Which bottled waters contain fluoride?
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The health benefits and risks of fluoride have been heavily debated in recent decades, especially fluoridated bottled water. Bottled water comes from different sources, including natural springs and everyday tap water, both of which contain some amount of fluoride.
There is no definite amount of fluoride that we should or should not consume, so whether or not you want to drink fluorinated bottled water is a matter of opinion.
Fluoride is a naturally-occurring chemical compound that is praised by dentists for its role in preventing tooth decay. Although it is scientifically proven to be beneficial, it is criticised by some who believe its prevalence in drinking water is causing an overdose of fluoride that has lead to health defects such as bone fractures in adults and fluorosis in small children (FluorideAlert.org).
The Centers for Disease Control and Prevention recommends a fluoride level of 0.7 to 1.2 parts per million (ppm) as an optimal level for preventing tooth decay. The CDC does admit that people who have been exposed to higher levels of fluoride over their lifetime have an increased risk for bone fractures (CDC.gov).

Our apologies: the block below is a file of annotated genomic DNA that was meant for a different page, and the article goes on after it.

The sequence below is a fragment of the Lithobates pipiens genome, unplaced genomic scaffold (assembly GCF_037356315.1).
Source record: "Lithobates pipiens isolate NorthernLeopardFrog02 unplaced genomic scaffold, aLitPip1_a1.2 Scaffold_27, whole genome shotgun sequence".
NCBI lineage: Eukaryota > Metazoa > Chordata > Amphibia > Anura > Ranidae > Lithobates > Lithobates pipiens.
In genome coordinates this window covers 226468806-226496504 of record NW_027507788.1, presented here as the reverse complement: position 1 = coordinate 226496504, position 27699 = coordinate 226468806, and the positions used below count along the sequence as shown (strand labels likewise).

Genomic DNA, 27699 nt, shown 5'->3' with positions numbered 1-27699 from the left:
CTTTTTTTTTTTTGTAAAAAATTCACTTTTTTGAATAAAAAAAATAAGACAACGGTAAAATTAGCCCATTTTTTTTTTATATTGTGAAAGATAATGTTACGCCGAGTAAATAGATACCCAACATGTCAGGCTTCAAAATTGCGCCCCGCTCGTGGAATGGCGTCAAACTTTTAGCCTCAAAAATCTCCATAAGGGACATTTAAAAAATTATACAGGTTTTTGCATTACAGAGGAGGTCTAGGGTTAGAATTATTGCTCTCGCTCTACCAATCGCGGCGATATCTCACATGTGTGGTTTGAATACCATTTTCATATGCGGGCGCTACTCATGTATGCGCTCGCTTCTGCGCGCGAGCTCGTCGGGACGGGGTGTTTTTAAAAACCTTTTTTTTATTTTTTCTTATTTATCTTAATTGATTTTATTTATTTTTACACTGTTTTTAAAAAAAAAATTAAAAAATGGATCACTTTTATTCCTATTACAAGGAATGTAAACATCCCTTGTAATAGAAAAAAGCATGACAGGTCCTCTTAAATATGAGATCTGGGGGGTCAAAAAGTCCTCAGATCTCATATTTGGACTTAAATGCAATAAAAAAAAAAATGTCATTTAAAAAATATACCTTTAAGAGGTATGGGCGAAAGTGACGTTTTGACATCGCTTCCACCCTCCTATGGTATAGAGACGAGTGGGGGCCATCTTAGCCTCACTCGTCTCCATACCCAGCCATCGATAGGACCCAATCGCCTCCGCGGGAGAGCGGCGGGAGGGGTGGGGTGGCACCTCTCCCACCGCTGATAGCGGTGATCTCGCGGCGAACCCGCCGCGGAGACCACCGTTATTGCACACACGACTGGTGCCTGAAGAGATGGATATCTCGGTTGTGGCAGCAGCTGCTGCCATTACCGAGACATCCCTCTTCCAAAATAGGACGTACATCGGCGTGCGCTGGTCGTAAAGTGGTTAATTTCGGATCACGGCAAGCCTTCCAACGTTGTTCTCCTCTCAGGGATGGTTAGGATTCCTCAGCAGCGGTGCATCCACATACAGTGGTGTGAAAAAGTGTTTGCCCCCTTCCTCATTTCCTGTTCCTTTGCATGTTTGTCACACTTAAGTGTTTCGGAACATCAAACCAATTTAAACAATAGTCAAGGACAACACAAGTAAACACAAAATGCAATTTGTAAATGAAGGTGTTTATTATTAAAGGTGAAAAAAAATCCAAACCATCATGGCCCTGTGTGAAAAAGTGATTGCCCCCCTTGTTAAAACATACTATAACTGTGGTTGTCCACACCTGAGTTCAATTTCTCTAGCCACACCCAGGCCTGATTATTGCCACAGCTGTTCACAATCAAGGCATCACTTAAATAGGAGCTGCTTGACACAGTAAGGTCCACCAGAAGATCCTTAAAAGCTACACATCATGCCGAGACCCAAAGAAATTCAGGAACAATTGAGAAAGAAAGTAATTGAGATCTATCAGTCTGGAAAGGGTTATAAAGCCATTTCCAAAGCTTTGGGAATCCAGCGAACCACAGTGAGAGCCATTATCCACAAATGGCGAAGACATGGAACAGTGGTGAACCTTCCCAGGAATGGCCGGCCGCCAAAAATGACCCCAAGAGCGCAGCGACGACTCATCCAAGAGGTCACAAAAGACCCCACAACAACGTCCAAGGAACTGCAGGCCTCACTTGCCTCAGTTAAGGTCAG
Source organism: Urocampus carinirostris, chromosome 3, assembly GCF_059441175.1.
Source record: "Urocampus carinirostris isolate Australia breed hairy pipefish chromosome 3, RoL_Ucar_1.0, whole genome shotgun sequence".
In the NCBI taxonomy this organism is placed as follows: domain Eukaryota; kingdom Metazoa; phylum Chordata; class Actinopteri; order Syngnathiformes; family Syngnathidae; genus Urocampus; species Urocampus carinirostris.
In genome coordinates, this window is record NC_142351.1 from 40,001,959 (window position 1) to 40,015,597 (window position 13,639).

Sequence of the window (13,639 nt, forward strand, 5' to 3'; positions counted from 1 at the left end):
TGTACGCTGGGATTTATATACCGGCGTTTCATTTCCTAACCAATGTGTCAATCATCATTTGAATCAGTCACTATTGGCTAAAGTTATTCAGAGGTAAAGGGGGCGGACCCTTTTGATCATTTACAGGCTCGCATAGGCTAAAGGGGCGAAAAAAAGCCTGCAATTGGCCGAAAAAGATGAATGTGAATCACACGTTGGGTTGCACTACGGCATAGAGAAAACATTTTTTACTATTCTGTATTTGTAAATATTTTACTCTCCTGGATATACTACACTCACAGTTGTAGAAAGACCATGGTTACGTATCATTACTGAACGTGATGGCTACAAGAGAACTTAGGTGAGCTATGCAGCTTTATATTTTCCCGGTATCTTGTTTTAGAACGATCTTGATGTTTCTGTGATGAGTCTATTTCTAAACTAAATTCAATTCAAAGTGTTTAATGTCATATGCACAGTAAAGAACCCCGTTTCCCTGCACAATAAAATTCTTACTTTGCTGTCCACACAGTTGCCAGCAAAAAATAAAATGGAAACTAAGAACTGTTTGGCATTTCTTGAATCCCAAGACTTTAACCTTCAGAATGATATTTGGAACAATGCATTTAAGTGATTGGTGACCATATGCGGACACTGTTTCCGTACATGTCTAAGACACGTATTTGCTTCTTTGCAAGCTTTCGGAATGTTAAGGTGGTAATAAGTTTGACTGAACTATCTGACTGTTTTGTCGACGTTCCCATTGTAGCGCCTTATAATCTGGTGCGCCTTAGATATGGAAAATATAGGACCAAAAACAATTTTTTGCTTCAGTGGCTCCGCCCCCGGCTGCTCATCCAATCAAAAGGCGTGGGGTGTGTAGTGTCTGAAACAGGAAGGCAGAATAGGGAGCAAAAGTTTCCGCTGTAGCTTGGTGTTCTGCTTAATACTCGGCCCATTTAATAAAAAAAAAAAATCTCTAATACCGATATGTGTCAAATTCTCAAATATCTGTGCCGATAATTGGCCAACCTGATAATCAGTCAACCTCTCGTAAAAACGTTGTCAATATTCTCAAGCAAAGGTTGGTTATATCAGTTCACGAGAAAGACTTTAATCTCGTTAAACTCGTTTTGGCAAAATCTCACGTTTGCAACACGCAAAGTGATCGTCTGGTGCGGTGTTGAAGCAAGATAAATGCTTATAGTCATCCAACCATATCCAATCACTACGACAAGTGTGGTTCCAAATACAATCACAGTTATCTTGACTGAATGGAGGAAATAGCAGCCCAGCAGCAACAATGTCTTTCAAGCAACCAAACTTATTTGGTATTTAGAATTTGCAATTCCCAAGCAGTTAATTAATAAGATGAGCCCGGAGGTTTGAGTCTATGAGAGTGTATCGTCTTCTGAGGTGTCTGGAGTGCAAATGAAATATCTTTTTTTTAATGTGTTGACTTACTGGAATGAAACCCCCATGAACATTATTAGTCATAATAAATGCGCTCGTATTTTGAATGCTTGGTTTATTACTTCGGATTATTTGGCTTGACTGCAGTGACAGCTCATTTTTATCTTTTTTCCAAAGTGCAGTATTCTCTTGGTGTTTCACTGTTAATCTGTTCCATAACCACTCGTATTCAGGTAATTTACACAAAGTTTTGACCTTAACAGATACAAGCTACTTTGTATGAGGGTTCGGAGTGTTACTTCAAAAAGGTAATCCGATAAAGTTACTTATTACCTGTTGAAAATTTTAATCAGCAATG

Because the CDC does not require amounts of fluoride to be listed on nutritional labels, fluoride is usually listed only as an additive. To find out how much fluoride the product actually contains, you will have to check the product website or contact the manufacturer.
Bottled water that comes from tap water will most likely contain fluoride because most tap water is fluoridated. Dasani and Aquafina, which are nothing more than purified tap water, will most likely contain fluoride. Poland Spring, FIJI Water, Perrier, and Deer Park contain fluoride, and even boast its health benefits on their websites. Evian makes no mention of fluoride on its website either way.
It’s important to remember that fluoride is found naturally in water at low levels, so any brand of water that boasts “all natural” or “no chemicals added” may still contain fluoride. Some companies remove fluoride, some leave it, and some add more. The only way to know for sure is to check the label or call the manufacturer.
Most bottled water companies want to make their product appealing to as many people as possible and therefore may resist advertising their lack or abundance of fluoride as not to alienate customers with strong opinions. Either way, fluoride is so abundant in natural water, tap water, and food and beverages made with water that it is almost unavoidable to consume.
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